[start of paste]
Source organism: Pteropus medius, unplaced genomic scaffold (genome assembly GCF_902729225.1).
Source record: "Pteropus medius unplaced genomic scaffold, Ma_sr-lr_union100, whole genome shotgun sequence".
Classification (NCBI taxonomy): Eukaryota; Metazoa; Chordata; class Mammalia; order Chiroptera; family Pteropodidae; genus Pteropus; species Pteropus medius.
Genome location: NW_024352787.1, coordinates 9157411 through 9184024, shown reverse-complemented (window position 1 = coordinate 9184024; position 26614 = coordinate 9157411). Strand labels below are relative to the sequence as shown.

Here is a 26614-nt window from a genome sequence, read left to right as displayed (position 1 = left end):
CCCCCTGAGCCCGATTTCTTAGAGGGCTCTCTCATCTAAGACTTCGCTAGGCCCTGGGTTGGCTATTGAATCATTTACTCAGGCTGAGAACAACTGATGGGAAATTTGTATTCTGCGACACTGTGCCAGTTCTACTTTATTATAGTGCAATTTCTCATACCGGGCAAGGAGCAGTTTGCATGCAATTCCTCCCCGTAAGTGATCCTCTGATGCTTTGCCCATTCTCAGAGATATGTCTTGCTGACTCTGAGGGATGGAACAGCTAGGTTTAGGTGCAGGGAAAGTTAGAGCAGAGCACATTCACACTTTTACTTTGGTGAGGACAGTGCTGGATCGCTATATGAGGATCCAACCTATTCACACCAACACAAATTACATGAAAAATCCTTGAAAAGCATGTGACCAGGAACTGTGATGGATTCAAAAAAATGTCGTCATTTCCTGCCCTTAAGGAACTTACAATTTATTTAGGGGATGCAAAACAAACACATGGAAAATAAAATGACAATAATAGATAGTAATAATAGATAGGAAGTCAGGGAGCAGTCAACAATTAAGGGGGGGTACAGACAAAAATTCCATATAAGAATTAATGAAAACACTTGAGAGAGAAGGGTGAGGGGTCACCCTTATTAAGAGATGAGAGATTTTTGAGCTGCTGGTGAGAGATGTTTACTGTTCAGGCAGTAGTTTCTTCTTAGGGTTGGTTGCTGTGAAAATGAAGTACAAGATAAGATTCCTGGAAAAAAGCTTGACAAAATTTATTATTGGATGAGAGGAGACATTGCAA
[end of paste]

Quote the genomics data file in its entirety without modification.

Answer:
Source organism: Pteropus medius, unplaced genomic scaffold (genome assembly GCF_902729225.1).
Source record: "Pteropus medius unplaced genomic scaffold, Ma_sr-lr_union100, whole genome shotgun sequence".
Classification (NCBI taxonomy): Eukaryota; Metazoa; Chordata; class Mammalia; order Chiroptera; family Pteropodidae; genus Pteropus; species Pteropus medius.
Genome location: NW_024352787.1, coordinates 9157411 through 9184024, shown reverse-complemented (window position 1 = coordinate 9184024; position 26614 = coordinate 9157411). Strand labels below are relative to the sequence as shown.

Here is a 26614-nt window from a genome sequence, read left to right as displayed (position 1 = left end):
CCCCCTGAGCCCGATTTCTTAGAGGGCTCTCTCATCTAAGACTTCGCTAGGCCCTGGGTTGGCTATTGAATCATTTACTCAGGCTGAGAACAACTGATGGGAAATTTGTATTCTGCGACACTGTGCCAGTTCTACTTTATTATAGTGCAATTTCTCATACCGGGCAAGGAGCAGTTTGCATGCAATTCCTCCCCGTAAGTGATCCTCTGATGCTTTGCCCATTCTCAGAGATATGTCTTGCTGACTCTGAGGGATGGAACAGCTAGGTTTAGGTGCAGGGAAAGTTAGAGCAGAGCACATTCACACTTTTACTTTGGTGAGGACAGTGCTGGATCGCTATATGAGGATCCAACCTATTCACACCAACACAAATTACATGAAAAATCCTTGAAAAGCATGTGACCAGGAACTGTGATGGATTCAAAAAAATGTCGTCATTTCCTGCCCTTAAGGAACTTACAATTTATTTAGGGGATGCAAAACAAACACATGGAAAATAAAATGACAATAATAGATAGTAATAATAGATAGGAAGTCAGGGAGCAGTCAACAATTAAGGGGGGGTACAGACAAAAATTCCATATAAGAATTAATGAAAACACTTGAGAGAGAAGGGTGAGGGGTCACCCTTATTAAGAGATGAGAGATTTTTGAGCTGCTGGTGAGAGATGTTTACTGTTCAGGCAGTAGTTTCTTCTTAGGGTTGGTTGCTGTGAAAATGAAGTACAAGATAAGATTCCTGGAAAAAAGCTTGACAAAATTTATTATTGGATGAGAGGAGACATTGCAA